PIA01801: Space Radar Image of Sudan Collision Zone
 Target Name:  Earth
 Is a satellite of:  Sol (our sun)
 Mission:  Spaceborne Imaging Radar-C/X-Band Synthetic Aperture Radar 
 Spacecraft:  Space Shuttle
 Product Size:  2076 x 2470 pixels (w x h)
 Produced By:  JPL
 Producer ID:  P46284
 Addition Date:  1999-04-15
 Full-Res TIFF:  PIA01801.tif (16.56 MB)
 Full-Res JPEG:  PIA01801.jpg (2.247 MB)

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Original Caption Released with Image:

This is a radar image of a region in northern Sudan called the Keraf Suture that reveals newly discovered geologic features buried beneath layers of sand. This discovery is being used to guide field studies of the region and has opened up new perspectives on old problems, such as what controls the course of the Nile, a question that has perplexed geologists for centuries. The Nile is the yellowish/green line that runs from the top to the bottom of the image. A small town, Abu Dis, can be seen as the bright, white area on the east (right) bank of the Nile (about a third of the way down from the top) at the mouth of a dry stream valley or "wadi" that drains into the river. Wadis flowing into the Nile from both east and west stand out as dark, reddish branch-like drainage patterns. The bright pink area on the west (left) side of the Nile is a region where rocks are exposed, but the area east (right) of the Nile is obscured by layers of sand, a few inches to several feet thick. Virtually everything visible on the right side of this radar image is invisible when standing on the ground or when viewing photographs or satellite images such as the United States' Landsat or the French SPOT satellite. A sharp, straight fault cuts diagonally across the image, to the right of the Nile river. The area between the fault and the Nile is part of the collision zone where the ancient continents of East and West Gondwana crashed into each other to form the supercontinent Greater Gondwana more than 600 million years ago. On this image, the Nile approaches but never crosses the fault, indicating that this fault seems to be controlling the course of the Nile in this part of Sudan. The image is centered at 19.5 degrees north latitude, 33.35 degrees east longitude, and shows an area approximately 18 km by 20 km (10 miles by 12 miles). The colors in the image are assigned to different frequencies and polarizations of the radar as follows: Red is L-band, vertically transmitted and vertically received; green is L-band, horizontally transmitted and vertically received; and blue is C-band, horizontally transmitted and vertically received.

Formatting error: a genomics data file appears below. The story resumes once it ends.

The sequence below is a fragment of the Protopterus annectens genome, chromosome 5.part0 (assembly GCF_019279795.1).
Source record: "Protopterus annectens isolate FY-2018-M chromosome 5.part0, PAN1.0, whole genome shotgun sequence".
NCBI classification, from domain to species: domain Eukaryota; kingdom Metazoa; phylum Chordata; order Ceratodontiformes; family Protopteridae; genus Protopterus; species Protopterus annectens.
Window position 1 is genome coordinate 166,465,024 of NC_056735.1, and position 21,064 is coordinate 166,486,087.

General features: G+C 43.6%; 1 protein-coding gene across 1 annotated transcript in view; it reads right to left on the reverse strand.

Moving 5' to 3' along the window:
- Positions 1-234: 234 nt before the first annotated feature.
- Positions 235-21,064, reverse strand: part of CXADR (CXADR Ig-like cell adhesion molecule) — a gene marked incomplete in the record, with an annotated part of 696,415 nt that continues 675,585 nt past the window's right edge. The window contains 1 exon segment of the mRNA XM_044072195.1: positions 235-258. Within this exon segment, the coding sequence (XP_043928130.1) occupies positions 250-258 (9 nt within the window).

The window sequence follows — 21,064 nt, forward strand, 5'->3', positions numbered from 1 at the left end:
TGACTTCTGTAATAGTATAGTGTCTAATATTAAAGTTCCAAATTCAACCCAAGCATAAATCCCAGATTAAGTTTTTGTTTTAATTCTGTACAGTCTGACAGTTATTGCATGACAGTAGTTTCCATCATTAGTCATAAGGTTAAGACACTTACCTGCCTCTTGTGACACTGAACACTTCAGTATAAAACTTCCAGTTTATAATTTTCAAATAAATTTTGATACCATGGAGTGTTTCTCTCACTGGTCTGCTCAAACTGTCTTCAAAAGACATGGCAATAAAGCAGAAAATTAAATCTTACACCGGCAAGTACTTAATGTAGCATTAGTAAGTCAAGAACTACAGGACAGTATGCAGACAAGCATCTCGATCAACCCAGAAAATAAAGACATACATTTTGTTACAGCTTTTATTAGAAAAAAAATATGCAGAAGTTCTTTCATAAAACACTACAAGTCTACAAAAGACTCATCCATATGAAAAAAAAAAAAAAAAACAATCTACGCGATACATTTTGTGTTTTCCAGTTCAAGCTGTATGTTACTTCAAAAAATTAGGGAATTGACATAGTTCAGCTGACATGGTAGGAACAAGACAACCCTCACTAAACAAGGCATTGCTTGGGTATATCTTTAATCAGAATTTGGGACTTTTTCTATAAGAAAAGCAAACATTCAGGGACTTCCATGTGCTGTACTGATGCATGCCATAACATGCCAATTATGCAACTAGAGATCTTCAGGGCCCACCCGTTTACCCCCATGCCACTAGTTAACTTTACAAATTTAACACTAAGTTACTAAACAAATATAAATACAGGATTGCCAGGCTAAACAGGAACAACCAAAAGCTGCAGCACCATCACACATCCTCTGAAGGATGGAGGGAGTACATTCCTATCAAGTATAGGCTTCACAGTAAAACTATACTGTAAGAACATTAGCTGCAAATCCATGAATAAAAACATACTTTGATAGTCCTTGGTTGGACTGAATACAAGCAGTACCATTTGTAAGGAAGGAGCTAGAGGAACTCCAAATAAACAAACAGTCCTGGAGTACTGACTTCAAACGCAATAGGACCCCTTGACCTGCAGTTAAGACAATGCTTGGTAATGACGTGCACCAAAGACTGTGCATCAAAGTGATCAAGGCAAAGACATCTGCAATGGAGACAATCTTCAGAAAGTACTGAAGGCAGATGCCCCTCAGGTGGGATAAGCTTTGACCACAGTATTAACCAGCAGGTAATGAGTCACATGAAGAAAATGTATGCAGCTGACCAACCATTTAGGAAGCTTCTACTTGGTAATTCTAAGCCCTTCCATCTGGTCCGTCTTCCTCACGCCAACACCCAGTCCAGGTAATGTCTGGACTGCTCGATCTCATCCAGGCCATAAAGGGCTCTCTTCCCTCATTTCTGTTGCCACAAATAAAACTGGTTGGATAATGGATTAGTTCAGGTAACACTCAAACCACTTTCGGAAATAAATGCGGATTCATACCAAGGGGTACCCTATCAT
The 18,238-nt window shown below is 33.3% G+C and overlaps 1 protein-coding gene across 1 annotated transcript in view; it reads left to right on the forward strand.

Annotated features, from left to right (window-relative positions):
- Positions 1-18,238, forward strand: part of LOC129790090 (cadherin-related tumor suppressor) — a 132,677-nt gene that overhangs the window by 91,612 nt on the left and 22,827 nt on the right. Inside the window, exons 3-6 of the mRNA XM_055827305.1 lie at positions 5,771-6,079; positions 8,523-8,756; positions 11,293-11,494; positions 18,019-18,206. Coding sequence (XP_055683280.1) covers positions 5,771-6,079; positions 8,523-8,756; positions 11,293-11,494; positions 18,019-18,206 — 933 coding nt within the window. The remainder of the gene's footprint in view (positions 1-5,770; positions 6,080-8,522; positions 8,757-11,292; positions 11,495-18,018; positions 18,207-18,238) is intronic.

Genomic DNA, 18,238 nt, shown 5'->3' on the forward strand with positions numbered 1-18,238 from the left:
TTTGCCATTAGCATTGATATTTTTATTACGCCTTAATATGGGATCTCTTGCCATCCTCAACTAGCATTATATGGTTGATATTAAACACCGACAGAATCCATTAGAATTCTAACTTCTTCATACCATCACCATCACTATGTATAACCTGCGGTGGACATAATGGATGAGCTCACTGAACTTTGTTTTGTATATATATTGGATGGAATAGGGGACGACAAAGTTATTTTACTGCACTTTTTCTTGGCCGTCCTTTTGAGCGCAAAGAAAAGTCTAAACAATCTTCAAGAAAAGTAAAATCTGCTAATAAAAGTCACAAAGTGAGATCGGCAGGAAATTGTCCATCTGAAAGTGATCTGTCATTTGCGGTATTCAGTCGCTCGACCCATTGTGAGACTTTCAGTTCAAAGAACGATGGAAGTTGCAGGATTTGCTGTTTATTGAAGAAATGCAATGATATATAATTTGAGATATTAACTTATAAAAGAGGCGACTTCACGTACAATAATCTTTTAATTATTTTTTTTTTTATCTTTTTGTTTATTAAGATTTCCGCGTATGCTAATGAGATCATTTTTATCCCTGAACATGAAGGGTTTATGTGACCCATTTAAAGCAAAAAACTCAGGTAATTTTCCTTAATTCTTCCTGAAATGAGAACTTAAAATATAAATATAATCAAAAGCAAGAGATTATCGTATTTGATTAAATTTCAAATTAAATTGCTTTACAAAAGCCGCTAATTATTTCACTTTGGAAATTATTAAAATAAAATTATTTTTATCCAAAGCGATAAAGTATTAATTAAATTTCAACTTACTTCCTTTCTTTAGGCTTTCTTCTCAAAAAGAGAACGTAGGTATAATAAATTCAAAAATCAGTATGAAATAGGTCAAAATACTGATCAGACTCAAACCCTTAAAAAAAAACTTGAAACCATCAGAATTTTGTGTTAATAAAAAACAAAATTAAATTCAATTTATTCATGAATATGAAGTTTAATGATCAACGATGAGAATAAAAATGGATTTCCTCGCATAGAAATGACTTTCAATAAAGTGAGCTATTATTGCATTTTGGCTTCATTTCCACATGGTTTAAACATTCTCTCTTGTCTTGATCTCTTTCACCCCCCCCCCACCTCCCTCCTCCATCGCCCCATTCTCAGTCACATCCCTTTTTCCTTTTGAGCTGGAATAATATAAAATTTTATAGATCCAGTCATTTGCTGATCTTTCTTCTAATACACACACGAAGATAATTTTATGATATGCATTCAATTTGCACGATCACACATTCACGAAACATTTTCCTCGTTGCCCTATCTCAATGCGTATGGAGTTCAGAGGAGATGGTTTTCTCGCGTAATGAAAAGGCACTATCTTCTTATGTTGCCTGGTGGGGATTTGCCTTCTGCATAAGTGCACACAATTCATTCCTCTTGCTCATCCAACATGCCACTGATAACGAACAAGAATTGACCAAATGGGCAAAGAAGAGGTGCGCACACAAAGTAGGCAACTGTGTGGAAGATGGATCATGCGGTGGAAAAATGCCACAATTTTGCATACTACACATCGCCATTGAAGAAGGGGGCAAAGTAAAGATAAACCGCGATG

This image was acquired by the Spaceborne Imaging Radar-C/X-band Synthetic Aperture Radar (SIR-C/X-SAR) when it flew aboard the space shuttle Endeavour in April 1994. SIR-C/X-SAR, a joint mission of the German, Italian and United States space agencies, is part of NASA's Mission to Planet Earth.

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